Wanderings

Keep Right On To The End Of The Road

(or bringing several disparate threads together into one addled heap)

a typical egg collection

As a kid, growing up in the austere aftermath of WW2, one of my favourite hobbies was ‘bird nesting’ – collecting and displaying eggs. It cost nothing, and in those days was neither illegal nor reprehensible. I was part of a little gang and we’d go to any lengths to acquire new and different eggs; scaling cliffs, trees, barns and churches.

We’d pop a couple of eggs into our trouser pockets before clambering back to ground level – accidents were frequent! Not ones where we were hurt, but ones where the eggs ended up scrambled in our pockets! Occasionally there’d be a rotten egg and the stink was appalling – causing great mirth amongst those of us who were not going to get a parental clip around the ear.

‘Them’s addled!’ we’d say in our, now extinct, Kentish dialect. Addled; as in rotten, gone bad. We also applied the same term to our elders (when out of ear-shot and ear-clipping range) to describe rambling speech or odd behaviour. ‘Them’s addled, them is!’

That said, it brings me nicely to the rather muddled thought processes behind this post.

J and I prefer to wander from place to place by using roads less travelled – backways and trackways, if you will. A couple of weekends ago, we wandered off to Denizli for a soak in a spa and a bit of camel wrestling; we also needed to get away from the constant assault on our equilibrium that is the quarry next to our home.

Anyway, whilst there, we’d spotted a route on our maps that wandered up into the hills heading for (yet another) Baba Dağ – Father Mountain, and a town of the same name. There the road stopped – the town was, quite literally, at the end of the road! There can be no better reason for a visit.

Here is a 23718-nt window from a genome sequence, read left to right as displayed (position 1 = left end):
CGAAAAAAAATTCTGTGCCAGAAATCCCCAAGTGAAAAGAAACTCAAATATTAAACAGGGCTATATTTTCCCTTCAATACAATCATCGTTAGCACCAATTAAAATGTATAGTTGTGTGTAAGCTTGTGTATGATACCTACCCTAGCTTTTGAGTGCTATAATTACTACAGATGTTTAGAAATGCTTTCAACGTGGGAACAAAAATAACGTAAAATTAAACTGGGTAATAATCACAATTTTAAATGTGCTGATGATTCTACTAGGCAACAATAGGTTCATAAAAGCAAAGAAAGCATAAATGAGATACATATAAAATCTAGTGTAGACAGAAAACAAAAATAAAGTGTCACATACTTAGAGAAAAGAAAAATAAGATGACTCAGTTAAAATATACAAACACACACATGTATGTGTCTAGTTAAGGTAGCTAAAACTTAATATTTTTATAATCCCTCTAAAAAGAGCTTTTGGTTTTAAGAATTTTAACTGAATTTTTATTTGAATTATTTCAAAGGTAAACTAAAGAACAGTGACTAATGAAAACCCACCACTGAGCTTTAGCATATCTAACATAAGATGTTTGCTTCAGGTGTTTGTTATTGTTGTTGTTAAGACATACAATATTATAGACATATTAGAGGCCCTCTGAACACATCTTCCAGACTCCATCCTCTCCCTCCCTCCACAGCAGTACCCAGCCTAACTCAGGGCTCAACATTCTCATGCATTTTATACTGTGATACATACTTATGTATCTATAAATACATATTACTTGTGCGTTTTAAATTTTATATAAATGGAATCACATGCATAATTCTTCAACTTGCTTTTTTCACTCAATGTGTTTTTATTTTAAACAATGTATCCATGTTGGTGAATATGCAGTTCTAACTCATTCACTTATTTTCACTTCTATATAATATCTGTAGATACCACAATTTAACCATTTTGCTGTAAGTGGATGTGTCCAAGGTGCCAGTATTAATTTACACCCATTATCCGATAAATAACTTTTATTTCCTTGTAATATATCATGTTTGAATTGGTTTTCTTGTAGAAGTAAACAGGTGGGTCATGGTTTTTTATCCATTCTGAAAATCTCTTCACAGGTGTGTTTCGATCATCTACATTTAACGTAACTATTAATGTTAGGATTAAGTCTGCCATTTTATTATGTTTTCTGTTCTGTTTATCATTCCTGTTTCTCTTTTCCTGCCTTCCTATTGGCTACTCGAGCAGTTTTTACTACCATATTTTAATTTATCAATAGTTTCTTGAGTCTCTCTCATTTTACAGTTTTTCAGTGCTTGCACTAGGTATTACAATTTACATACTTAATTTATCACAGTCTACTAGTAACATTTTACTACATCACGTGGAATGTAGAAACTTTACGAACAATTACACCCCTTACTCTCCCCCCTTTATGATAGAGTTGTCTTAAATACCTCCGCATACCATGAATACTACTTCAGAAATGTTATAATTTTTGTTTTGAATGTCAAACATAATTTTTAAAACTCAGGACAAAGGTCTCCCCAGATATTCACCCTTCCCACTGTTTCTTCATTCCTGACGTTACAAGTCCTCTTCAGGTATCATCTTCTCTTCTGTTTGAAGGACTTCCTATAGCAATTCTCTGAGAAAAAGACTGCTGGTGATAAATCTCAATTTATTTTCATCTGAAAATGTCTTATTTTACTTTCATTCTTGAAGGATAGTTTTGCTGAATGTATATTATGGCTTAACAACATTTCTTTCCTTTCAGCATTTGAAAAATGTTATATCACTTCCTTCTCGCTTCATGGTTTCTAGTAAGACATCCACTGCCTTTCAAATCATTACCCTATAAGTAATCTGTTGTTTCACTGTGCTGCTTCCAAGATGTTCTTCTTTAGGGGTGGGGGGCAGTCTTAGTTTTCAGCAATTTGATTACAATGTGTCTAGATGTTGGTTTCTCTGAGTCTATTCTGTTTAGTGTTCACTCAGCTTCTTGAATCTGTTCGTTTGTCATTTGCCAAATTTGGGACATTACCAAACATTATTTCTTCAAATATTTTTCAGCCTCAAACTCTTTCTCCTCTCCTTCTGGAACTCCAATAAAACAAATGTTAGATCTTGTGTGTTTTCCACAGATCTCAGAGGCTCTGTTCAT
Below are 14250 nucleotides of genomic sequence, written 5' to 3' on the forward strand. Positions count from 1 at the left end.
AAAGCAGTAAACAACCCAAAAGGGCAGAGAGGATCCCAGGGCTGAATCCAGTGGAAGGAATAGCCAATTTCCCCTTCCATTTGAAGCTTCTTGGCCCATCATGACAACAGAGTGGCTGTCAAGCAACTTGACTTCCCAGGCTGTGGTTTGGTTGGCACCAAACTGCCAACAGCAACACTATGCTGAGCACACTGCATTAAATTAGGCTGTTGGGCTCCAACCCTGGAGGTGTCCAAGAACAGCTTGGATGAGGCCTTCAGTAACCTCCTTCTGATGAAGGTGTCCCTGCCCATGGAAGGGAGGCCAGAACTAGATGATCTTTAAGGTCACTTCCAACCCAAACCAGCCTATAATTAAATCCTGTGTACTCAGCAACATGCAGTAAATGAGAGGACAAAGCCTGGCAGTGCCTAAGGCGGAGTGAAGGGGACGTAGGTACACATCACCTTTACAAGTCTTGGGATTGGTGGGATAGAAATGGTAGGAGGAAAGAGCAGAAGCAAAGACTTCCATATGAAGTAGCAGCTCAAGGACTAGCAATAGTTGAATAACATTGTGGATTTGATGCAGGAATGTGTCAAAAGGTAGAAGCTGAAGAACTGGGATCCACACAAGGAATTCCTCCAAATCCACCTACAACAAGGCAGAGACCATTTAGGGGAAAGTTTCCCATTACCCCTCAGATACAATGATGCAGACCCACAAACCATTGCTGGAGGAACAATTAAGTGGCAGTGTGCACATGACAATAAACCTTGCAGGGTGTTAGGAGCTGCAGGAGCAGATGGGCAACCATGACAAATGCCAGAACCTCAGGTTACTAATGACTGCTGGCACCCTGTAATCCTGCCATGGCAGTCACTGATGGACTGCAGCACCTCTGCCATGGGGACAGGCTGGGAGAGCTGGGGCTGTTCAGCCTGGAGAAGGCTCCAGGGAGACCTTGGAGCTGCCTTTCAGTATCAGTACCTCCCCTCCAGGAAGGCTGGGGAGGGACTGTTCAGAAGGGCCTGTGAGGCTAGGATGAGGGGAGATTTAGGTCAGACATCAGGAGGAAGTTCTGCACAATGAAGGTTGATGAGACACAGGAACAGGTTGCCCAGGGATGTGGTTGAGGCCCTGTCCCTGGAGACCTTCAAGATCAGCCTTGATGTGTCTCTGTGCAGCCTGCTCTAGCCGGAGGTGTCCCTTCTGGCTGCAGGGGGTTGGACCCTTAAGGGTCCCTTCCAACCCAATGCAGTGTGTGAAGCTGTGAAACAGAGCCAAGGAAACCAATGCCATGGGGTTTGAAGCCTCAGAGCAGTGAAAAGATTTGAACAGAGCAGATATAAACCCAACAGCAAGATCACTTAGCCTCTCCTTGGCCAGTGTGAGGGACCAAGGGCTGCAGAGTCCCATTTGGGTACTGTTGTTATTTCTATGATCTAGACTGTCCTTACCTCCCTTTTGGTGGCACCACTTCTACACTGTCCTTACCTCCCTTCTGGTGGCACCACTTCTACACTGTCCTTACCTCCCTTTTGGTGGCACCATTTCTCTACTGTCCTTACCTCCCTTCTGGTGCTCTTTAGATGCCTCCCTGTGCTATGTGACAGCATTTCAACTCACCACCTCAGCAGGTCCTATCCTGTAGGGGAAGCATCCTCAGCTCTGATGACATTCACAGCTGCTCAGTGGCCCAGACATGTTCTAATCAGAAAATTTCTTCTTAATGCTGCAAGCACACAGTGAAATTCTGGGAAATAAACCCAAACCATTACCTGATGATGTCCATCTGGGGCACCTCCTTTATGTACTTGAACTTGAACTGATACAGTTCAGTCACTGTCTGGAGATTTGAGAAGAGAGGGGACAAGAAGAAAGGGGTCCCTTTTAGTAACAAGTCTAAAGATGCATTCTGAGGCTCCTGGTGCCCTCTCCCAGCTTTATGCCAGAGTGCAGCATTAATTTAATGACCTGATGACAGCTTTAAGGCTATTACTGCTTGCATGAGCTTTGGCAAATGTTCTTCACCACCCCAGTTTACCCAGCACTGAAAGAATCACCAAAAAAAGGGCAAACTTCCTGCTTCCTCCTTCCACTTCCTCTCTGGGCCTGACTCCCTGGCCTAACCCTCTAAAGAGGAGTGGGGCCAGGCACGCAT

We passed through some amazing, eroded landscape – mountainsides sculpted into strange buttresses and buttes. The forestry authorities were making great efforts to stabilise and rehabilitate the whole area with countless sponsored tree plantings to be seen.

a few of the hundreds of old Ottoman gravestones in Babadağ

The town itself clings to several steep ‘pinnacles’ of rock, with streets winding up and down and around. There was nothing special about the place other than a lot of very fit residents (good air and exercise) who were politely curious and very insistent about plying us with tea. J and I both liked Babadağ, it’s been there for a long time judging by the hundreds of old Ottoman gravestones in the two very large cemeteries; it’s unpretentious and typically Turkish.

Sir Harry Lauder - 'The Laird'

Which brings me to another thread – getting to Babadağ means you have to ‘keep right on to the end of the road’ – a song made famous by Sir Harry Lauder a hundred years ago, this led to one of those flash-backs that seem to happen a lot these days – together with CRAFT moments (‘Can’t Remember A Friggin’ Thing’ or words to that effect).

Nearly fifty years ago I was serving with 1 Para in the Aden Protectorate in what is now Yemen. We were there to cover the withdrawal from this remnant of the empire after 128 years of imperial occupation and were the last British troops to pull out. Anyway, not long after we arrived there, I ‘liberated’ or ‘acquired’ (airborne soldiers never steal anything) a wonderful old wind-up gramophone and a fine selection of single-sided 78rpm records from a nurses’ home. One of the records was Harry Lauder’s ‘Keep Right On To The End Of The Road’.

1 Para Assault Pioneer Platoon - Aden 1967